This week's need-to-know social-media news.
The SEC has finally entered the age of social media. This week, it ruled that companies are free to disclose information on networks such as Facebook and Twitter, provided they notify stakeholders of the social media channels that will be used.
This decision is the result of deliberation over a Facebook post that Netflix's chief executive, Reed Hastings, made last year in which he celebrated the company's reaching an important milestone: one billion hours of video watched in a single month. The SEC threw a flag on the play, believing such a disclosure -- which was not mentioned in any press release -- may have violated regulations. But, now, similar announcements over social media are legit, as long as your investors know to look out for them.
Bloomberg terminals add live Twitter feeds.
The SEC isn't the only organization recognizing important uses of social media. Bloomberg terminals -- widely used by traders and financial analysts -- will now include live Twitter feeds as part of their [suite of tools]. Tweets will be sorted according to company, asset class and other variables. The update only makes sense in an age when social media buzz can affect stock prices. --
Facebook Home is announced.
Facebook unveiled a new layer of integration between the social network and the Android operating system. The HTC First, due in stores April 12, will be the first phone to debut Facebook Home, which brings social networking features to your phone's main screen, with no need to access a standalone app. "We want to bring this experience of having a home, of always knowing what's going on around you, right to your phone," Facebook co-founder Mark Zuckerberg said of Home. "And we want to deliver this experience to as many people as possible." --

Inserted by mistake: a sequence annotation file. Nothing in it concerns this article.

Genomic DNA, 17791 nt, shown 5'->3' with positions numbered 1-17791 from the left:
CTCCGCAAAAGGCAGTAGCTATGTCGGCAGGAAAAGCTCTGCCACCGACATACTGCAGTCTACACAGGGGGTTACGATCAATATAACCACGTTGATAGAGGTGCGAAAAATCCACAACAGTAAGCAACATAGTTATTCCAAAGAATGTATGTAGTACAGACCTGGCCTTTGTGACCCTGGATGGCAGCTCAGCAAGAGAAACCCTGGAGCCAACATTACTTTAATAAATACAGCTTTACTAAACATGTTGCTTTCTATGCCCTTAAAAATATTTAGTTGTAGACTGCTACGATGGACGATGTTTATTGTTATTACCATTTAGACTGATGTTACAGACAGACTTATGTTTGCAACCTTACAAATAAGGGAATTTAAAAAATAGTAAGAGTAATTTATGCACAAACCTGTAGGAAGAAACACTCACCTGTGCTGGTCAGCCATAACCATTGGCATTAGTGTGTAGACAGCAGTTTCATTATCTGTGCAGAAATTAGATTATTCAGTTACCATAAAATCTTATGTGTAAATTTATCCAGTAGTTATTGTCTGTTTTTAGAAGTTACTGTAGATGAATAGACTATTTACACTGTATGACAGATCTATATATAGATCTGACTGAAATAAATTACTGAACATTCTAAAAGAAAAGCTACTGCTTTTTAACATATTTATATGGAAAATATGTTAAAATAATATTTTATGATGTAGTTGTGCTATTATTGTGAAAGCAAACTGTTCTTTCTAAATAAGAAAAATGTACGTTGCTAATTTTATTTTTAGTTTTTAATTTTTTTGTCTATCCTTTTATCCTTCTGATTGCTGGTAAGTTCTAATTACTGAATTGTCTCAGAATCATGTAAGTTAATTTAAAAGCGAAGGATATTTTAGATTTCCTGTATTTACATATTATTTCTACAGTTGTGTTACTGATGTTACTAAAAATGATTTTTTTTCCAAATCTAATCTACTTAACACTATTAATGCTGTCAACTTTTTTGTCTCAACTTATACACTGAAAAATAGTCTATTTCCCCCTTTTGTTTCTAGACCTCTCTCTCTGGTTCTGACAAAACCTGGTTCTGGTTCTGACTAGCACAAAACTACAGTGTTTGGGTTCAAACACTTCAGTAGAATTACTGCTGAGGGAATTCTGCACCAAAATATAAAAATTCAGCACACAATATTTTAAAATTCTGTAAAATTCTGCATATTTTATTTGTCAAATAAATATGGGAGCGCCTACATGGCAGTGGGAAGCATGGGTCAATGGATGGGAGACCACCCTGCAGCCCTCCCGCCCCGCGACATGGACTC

LinkedIn implements new Facebook-style features.
LinkedIn has a new feature: you'll now be able to tag other users and companies in your status updates and home-page comments. Simply begin typing the name and a drop-down menu will appear from which you can make your selection. According to the company blog post, the goal of these new features is to "make it easier for you to start conversations with your network while also enabling you to respond in real-time when someone begins a conversation with you. --
Roger Ebert's Twitter use remembered.
Esteemed film critic Roger Ebert, who began his career in newspapers before bringing his trademark brand of insight to television, then to a dedicated website and finally to Twitter, passed away this week. Having previously lost his voice to throat cancer, Ebert turned to Twitter and established an influential voice on the platform, thanks to his highly devoted following. At the time of his death, his Twitter feed had more than 800,000 followers. Of Twitter, Ebert said, "There's something seductive about it: the stream, the flow, the chatter, the sudden bursts of news, the snark, the gossip, time itself tweet-tweet-tweeting away." --